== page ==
Iowa’s McCaffery brushes off queries about eye-pokes
Fran McCaffery did not think it newsworthy that one of his Iowa Hawkeyes poked an opponent in the eye for the third time this season. When asked about a flagrant foul called on center Adam Woodbury for jabbing a forefinger to the eye of a Maryland guard, McCaffery said, “Next question. Ask an intelligent question.” Next question, from another reporter: “Why was that not an intelligent question?” McCaffery replied: “Because I said so.” From replays you can see why he wants to stay away from that topic. The eye-poke looks anything but accidental.
Between the Lines: Contrast McCaffery to Dean Smith, Hall of Fame coach who died last week at 83, after four years of suffering from Alzheimer’s. Smith, who coached in 11 Final Fours and won two national titles, politely answered reporters and did not dodge controversy, off the court as well as on. He took his North Carolina Tar Heels on a field trip to Death Row to make a point about law-breaking and another about the arbitrariness of capital punishment.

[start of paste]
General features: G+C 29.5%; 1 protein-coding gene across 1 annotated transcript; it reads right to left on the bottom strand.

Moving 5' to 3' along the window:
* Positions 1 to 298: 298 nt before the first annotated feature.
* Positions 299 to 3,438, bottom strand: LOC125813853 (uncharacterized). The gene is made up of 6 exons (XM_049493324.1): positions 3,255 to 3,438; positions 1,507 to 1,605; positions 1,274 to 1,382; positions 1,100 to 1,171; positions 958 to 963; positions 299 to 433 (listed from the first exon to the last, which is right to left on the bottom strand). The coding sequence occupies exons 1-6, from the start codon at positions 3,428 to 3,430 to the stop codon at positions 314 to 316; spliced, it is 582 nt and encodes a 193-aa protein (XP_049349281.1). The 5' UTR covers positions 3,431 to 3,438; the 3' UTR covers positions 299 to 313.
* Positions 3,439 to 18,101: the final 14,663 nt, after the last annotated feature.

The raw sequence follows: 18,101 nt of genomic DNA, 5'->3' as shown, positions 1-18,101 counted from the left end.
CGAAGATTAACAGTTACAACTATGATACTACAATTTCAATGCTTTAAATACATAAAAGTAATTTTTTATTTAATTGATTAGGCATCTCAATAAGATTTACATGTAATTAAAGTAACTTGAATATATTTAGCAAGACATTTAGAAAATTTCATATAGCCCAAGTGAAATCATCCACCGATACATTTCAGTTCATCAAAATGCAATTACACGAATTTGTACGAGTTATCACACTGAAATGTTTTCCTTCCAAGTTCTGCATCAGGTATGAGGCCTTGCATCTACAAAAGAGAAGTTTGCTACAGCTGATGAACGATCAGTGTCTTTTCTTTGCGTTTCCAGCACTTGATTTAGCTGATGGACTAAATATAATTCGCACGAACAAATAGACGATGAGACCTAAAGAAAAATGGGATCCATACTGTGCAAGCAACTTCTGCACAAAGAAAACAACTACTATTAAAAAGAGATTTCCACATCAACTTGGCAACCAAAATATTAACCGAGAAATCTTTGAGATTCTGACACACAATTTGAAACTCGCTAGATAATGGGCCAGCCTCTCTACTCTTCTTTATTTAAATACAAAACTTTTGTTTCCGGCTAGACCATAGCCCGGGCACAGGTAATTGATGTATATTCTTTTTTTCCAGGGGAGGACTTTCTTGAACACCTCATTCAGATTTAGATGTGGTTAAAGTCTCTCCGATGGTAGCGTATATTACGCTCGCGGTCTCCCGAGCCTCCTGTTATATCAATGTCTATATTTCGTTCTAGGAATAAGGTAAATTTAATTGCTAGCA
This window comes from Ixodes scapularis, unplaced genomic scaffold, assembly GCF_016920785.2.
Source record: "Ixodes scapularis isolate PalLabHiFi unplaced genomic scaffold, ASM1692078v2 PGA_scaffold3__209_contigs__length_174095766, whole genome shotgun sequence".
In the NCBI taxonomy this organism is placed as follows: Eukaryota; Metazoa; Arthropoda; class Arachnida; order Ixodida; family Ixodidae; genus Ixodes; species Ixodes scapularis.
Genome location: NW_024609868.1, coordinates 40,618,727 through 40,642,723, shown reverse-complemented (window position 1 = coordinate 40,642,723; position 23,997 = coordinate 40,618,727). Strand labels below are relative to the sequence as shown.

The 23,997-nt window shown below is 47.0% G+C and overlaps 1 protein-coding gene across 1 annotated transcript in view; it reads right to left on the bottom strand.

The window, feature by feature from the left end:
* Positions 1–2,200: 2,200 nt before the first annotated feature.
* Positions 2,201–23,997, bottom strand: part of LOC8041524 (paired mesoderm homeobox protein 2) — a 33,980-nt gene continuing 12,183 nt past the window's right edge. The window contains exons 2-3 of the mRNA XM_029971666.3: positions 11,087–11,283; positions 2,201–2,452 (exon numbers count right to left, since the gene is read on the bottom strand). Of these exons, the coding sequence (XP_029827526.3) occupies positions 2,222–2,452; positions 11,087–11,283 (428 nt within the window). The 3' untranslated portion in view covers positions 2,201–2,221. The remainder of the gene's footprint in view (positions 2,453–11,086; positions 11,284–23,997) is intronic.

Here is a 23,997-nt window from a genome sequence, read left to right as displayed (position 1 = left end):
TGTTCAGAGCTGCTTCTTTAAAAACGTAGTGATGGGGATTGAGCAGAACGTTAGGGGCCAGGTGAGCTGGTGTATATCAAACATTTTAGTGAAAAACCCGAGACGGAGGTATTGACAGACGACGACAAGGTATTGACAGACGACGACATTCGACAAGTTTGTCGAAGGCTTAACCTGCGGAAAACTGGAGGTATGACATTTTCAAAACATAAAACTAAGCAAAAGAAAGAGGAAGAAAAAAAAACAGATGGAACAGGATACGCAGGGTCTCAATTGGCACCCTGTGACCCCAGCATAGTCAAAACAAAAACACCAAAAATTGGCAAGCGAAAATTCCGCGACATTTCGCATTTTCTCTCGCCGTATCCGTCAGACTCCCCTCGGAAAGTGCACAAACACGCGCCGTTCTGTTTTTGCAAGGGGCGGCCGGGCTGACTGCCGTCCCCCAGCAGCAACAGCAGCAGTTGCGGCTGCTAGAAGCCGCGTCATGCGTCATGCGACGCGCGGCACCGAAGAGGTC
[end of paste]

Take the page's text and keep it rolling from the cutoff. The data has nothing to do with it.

Syracuse self-punishment may be insincere
Syracuse University has ruled itself out of postseason men’s basketball tournaments this year because of past NCAA rule-breaking. The administration cited academics violations which it reported in 2007, triggering an NCAA investigation. School officials insist no misdeeds occurred after 2012 and that no current players were involved. Prior to the 2012 NCAA Tournament, Syracuse declared center Fab Melo ineligible. Also in 2012 the university self-reported violations of drug policy by former student-athletes that the NCAA was investigating. Coach Jim Boeheim is scrambling to reassure recruits that the postseason ban will not affect them. However, some are wondering if the admission was designed to cool off the NCAA investigations which could result in stiffer penalties any day now. Just two years after making the Final Four, the Orangemen are 15-7 and struggling with injuries. They’re a long shot to make the NCAA Tournament. Mike DeCourcy of The Sporting News asked: Why did Syracuse wait until February to withdraw from postseason eligibility? . . . If these actions are taken during the offseason the affected players can decide to transfer.”